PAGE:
Wednesday, June 02, 2010

Wednesday Promo- Victoria Gray


Victoria Gray wrote her first story soon after she started elementary school. When she was in the third grade, her mother bought her a Smith Corona manual typewriter. She was officially a writer!
A trained librarian, Victoria uses her research skills to explore other eras in time. Her interest in research is a perfect fit with her work as a writer of historical romance.
Victoria lives in Virginia with her own hero, her husband Greg. The mother of two sons who are used to their mother burning food to a crisp when she runs back to her computer to write just a little bit more, she enjoys cycling, hiking and long walks on the beach when she’s not writing, reading or burning dinner.

Why did you write about the Civil War?

First of all, I’m a history buff – my interest lies primarily in American history, and I’ve always been fascinated by the Civil War. Growing up in Virginia, one of the states most affected by the war, I was surrounded by historic battlefields and the sites of Union blockades. I’ve walked on the beach at the coastline of the Chesapeake Bay where the battle of the ironclads Monitor and the Merrimac (also known as the C.S.S. Virginia) was fought in 1862.

The Civil War was one of the greatest trials this nation has ever faced. Great leaders emerged on both sides of the conflict, while men and women in the North and the South made great sacrifices to support the causes in which they so passionately believed. The emotional toll was perhaps the greatest this country has ever faced – the phrase brother against brother was in some cases a horrible reality. The war tore families apart and created hardships that lasted for many years after the surrender at Appomattox.

In addition, photography captured the true horrors of the Civil War. For the first time, men who suffered injuries or died became more than numbers in battle statistics. I can spend hours going through Civil War-era photographs of the military men and the women who loved them. Diaries from the Civil War era also provide vivid depictions of the human aspect of the war.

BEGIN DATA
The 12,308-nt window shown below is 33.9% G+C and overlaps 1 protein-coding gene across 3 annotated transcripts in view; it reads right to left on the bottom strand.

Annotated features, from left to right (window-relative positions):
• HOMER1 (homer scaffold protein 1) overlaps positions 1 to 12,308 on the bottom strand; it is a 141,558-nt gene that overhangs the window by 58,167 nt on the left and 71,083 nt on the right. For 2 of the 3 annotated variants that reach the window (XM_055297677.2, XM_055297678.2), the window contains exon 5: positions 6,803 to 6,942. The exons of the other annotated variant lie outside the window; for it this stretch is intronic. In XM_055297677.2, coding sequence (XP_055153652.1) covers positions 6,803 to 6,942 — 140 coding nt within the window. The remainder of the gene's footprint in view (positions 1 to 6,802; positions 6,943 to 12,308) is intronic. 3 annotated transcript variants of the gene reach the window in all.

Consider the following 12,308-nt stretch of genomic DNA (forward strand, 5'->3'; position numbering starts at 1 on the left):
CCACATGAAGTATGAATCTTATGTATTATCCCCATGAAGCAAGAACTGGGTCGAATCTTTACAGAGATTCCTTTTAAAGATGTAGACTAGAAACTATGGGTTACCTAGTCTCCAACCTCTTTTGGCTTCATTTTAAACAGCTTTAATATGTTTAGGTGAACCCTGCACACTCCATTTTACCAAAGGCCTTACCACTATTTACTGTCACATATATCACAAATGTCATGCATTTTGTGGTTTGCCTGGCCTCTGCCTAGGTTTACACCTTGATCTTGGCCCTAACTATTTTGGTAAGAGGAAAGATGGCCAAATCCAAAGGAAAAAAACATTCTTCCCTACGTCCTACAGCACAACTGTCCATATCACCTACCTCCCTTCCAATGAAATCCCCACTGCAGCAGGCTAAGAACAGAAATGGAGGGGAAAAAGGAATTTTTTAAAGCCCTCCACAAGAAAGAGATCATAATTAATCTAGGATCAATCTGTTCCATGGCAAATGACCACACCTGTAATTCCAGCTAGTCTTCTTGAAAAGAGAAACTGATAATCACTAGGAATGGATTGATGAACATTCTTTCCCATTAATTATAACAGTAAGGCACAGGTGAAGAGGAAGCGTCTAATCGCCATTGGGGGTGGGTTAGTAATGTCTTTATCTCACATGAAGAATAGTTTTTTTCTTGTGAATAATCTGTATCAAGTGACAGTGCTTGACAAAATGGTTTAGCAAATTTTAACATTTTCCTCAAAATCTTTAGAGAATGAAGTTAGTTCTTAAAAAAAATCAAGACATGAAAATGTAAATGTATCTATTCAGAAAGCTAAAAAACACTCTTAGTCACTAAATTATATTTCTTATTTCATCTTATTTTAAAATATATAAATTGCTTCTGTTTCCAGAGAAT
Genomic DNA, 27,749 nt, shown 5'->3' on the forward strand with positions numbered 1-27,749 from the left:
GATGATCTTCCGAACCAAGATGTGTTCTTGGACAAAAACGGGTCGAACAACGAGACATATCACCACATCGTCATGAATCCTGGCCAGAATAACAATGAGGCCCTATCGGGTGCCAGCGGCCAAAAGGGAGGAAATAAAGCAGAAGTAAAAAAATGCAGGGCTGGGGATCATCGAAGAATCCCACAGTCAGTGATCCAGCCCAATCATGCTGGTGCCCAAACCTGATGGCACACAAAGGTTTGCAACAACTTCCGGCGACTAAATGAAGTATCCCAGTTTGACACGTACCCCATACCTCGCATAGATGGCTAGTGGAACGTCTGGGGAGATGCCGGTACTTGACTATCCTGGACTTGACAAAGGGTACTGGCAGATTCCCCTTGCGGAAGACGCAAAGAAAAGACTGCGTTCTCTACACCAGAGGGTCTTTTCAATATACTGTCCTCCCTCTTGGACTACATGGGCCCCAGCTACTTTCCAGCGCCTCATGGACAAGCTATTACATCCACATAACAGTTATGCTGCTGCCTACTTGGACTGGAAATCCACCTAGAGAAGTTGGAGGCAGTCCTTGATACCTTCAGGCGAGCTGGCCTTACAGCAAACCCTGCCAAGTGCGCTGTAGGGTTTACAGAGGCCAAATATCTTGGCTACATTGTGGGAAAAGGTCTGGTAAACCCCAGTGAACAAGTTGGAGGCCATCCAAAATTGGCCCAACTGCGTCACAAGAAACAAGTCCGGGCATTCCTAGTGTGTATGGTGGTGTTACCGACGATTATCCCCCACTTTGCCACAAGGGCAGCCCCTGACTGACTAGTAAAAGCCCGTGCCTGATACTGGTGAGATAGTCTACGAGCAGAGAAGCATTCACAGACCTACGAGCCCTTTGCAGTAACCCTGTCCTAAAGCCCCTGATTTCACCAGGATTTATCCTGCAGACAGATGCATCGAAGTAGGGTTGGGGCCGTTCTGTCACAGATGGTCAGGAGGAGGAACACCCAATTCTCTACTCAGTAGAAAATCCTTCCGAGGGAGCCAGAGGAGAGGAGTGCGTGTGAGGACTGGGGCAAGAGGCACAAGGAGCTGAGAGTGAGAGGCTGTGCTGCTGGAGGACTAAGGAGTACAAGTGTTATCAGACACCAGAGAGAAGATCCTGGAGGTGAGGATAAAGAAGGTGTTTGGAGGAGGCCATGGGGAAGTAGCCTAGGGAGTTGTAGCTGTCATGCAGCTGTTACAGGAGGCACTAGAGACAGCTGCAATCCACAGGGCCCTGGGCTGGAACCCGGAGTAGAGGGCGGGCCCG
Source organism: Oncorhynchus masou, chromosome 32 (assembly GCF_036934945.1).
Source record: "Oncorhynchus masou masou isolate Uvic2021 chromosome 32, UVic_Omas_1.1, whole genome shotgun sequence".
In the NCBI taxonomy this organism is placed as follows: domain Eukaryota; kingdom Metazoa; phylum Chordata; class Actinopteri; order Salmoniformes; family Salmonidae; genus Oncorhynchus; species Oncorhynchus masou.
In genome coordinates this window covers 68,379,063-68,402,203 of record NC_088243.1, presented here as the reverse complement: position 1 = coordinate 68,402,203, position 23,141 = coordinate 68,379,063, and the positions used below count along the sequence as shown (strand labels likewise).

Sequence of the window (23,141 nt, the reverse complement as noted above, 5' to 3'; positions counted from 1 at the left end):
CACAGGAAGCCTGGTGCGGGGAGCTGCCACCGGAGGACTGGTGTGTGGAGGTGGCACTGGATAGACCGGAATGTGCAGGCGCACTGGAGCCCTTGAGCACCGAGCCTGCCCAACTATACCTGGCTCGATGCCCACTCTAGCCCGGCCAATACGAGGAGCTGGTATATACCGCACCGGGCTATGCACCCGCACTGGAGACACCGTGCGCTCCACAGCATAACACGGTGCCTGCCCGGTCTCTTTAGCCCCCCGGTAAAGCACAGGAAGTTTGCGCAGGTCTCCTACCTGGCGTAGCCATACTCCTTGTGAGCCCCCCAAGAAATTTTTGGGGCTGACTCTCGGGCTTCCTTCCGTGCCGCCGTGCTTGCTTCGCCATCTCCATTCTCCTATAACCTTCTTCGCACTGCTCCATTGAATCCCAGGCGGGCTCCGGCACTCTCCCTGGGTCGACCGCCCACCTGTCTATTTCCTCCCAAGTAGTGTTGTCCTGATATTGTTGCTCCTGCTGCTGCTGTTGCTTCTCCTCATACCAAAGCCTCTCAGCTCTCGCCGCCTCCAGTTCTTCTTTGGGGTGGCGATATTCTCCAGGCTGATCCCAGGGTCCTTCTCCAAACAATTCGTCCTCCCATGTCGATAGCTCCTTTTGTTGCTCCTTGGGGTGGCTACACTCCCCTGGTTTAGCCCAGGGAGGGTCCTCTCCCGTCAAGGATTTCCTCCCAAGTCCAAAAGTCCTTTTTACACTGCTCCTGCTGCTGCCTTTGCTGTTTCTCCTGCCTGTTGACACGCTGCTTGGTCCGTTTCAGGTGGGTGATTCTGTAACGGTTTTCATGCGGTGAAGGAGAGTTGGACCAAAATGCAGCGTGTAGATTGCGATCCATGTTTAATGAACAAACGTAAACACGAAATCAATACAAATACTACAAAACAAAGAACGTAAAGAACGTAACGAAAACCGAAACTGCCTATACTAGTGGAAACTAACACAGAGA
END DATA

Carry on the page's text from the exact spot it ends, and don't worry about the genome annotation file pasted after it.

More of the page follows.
What about this time period makes it a good background for romance stories?
Given the tumultuous nature of this tragic time in American history, the potential as a historical romance setting is virtually unlimited. Whether we’re thinking about spies, battles, heroes, or scoundrels – all were in abundance during the Civil War.

Many Civil War stories feature Northern heroes and Southern heroines, or vice versa. Naturally, such a conflict can produce a terrific, heartwarming romance. My new release, Destiny, is unique in that both the hero and heroine are Northern – Jack Travis is a daring Union cavalry officer and Emma Davenport, the woman he takes captive, the spirited daughter of a powerful Northern senator. The abduction isn’t what it seems – Jack’s not after ransom or secrets. He’s out to keep Emma safe from a scoundrel.

Angel in My Arms, the sequel to Destiny, centers around a Union spy ring working out of Richmond. Elizabeth Van Lew and her ring of female spies provided the models for the beautiful spies in this story. This story also introduces a Confederate officer who puts his life – and his heart- on the line to protect a beautiful Northern spy.

What genres do you write and why?
I write historical fiction because I’m fascinated by history. I adore the sense of being transported to a different time and place a historical romance provides. I’m particularly interested in our country’s history, the rugged men and spirited women who met hardships with courage to make our country great. At this time, I’m primarily interested in the Civil War years and those of the gilded age of the 1890s.

Blurb: